A number of names have been used to describe virtual organizations and virtual teams, including spider webs, modulars, clusters, learning networks, perpetual matrices, spinouts, third- millennium groups, virtual organizations, boundaryless organizations, postmodern organizations, alternate officing, extended enterprises , flexible manufacturing networks, distributed global work teams, turbo task forces, autonomous work groups outside existing organizational structures, and virtual factors (Guss, 1997). Regardless of the name assigned to the organizational feature that supports virtual project activities, it is clear that organizations must be sensitive to the needs of the virtual projects, which in turn will become a major component of the enterprise revenue enhancement.
Unless one uses the description of the project work packages to describe the virtual team, the concept of a virtual team is somewhat difficult to define, partially because different scholars focus on different aspects of the team. Parker (1994) defines a team as a group of people with a high degree of interdependence geared toward the achievement of a goal or the completion of a task. Katzenbach and Smith (1994) define the team as a small number of people with complementary skills committed to a common purpose, performance goals, and approach, for which they hold themselves mutually accountable. Mayer (1998) defines the virtual team as a team that is composed of people who are distributed across buildings , states, and countries . Generally, virtual project teams transcend distance, time zones, organizational boundaries, national borders, and continental entities. Such a team would assemble for a specific project and then disband when the project is finished. Delisle et al. (2001) describe the virtual team as a collection of task-driven members behaving as a temporary group, whose members are separated by geographic or temporal space. Notwithstanding the specific definition in use, a project team is the basic unit of performance for most organizations, particularly for those that have adopted the manage-by-projects approach. This definition would hold for traditional as well as virtual projects.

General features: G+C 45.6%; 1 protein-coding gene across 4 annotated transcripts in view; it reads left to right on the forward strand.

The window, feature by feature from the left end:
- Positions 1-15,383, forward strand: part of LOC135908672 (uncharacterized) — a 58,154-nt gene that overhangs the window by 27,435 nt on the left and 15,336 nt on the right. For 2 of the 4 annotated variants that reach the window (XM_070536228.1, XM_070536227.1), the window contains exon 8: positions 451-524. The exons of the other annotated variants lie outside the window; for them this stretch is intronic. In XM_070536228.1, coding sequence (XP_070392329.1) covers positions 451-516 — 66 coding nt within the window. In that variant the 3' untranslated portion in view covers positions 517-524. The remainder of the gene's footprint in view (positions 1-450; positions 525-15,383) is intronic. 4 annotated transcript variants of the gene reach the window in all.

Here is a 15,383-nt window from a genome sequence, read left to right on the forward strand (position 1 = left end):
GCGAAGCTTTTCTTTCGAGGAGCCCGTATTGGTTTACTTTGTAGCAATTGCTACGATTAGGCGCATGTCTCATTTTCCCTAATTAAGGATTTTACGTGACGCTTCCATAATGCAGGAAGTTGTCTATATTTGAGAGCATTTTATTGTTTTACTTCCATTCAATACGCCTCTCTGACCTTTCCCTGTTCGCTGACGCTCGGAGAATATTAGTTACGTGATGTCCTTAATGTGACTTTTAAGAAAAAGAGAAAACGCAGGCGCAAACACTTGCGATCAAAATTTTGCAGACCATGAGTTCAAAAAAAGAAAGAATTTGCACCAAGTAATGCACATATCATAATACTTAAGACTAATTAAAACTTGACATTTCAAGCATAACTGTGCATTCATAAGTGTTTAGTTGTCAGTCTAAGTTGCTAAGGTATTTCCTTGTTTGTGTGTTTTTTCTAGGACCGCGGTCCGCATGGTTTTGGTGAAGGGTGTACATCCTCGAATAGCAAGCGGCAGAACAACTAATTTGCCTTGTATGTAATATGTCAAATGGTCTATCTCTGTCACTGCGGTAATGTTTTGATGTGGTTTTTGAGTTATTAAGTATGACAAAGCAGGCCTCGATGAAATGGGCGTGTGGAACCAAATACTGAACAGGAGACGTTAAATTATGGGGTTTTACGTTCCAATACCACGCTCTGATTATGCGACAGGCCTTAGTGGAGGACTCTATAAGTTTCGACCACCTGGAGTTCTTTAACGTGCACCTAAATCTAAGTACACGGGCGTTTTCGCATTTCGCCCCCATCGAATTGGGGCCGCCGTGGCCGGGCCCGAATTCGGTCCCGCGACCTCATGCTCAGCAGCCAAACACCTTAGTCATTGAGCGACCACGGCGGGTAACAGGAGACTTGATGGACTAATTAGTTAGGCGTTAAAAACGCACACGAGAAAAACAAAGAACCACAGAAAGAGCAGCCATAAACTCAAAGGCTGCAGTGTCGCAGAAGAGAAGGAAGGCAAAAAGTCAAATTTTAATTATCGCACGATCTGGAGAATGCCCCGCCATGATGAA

There are indications that virtual project organizations are the next form in the evolutionary chain of organizational structures (Guss, 1997). In 1998, Mayer noted that the virtual organization, or the virtual corporation, is the model for corporations in the future. Only a few years later, that vision has become an accepted reality for many organizations. A salary survey of project management professionals indicated that virtual teams and global projects transcend the boundaries of multiple companies, governments , and cultures. The results showed that 21% of the respondents worked on a project involving multiple states or provinces , and 15% worked on projects involving multiple continents (Project Management Institute, 2001). One of the reasons for this transformation is that customers, suppliers, and employees are no longer in the same city but rather are in different time zones and continents. It is highly likely that in the coming decade , most project management professionals will work on virtual project teams for at least some part of their duties .